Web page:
The Farmer came home from his long weekend trainfest a tad sleep deprived, rather weather-beaten, full of stories and clutching something exciting: the all-things-going-according-to-plan next generation of chickens.
Poultry flock management has been a topic of earnest Homestead conversation of late, particularly with a view to introducing some meat birds. While not overly keen on that aspect of it, The Farmer mentioned it to a friend who lives far enough out of town to have a rooster in residence and was happy to provide the fertilized goods.
Now, it won’t surprise our long-time readers that, whilst a great deal of debate had gone into the obtaining of future chickens, not a much thought had been put into the mechanics of the whole thing. Google, we salute you! We tend to practice an odd combination of googling, discarding the bits that sound a bit tricky, trying to remember what Ma Ingalls would have done in the same situation and then looking at each other and saying, “What’s the worst that can happen.” Though laid out in black and white like this it sounds rather irresponsible, it is a system that has enjoyed a great deal of success to date.
Thus, this morning we introduced the packaged future chickens to our two broodiest birdies, Kiki and Quilla, and lurked with camera in hand. Up to now,these ladies have been diligently, and with not a little dollop of beady-eyed competition, incubating three plastic eggs between them in one nesting box. Though little,they have the lightening strike of a puff adder on a bad day, so the operation was undertaken with cautious fingers and leg muscles coiled for a quick getaway and half way through, the goats got wind of things happening that weren’t connected with getting their breakfast. I say this by way of explanation for the shocking camera operating (holding a cell phone up to chicken netting whilst scooping chaff for hungry bleating goats: there have been Oscars awarded for less!).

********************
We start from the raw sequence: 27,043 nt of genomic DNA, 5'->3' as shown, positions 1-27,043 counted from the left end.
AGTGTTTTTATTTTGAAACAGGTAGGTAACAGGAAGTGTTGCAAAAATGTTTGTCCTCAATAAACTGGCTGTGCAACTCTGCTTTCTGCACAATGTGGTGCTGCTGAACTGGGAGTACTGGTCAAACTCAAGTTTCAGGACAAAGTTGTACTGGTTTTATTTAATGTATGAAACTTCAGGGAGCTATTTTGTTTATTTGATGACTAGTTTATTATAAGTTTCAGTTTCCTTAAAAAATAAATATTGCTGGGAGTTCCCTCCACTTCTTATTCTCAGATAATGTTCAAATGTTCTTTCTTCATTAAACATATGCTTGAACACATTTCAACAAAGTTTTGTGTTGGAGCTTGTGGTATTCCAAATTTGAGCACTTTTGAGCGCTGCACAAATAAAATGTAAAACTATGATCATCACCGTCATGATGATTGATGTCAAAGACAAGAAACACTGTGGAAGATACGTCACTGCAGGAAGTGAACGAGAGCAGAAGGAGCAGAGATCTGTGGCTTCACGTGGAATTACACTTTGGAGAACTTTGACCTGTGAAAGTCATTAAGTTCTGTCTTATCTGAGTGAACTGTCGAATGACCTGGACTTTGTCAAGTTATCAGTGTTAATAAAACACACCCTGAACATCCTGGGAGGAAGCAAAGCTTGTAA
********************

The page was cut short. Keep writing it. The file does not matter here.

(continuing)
Seven hours on, both ladies are sitting pretty while steadfastly ignoring each other, with not a hint of pearly-shelled ova peeking from under their feathery skirts. Of course, there is still many treacherous bends to undertake on this latest journey, not least that the nesting box is about a metre off the ground when/if hatching time arrives, but so far so good, and we’re not counting our…well, you get the picture.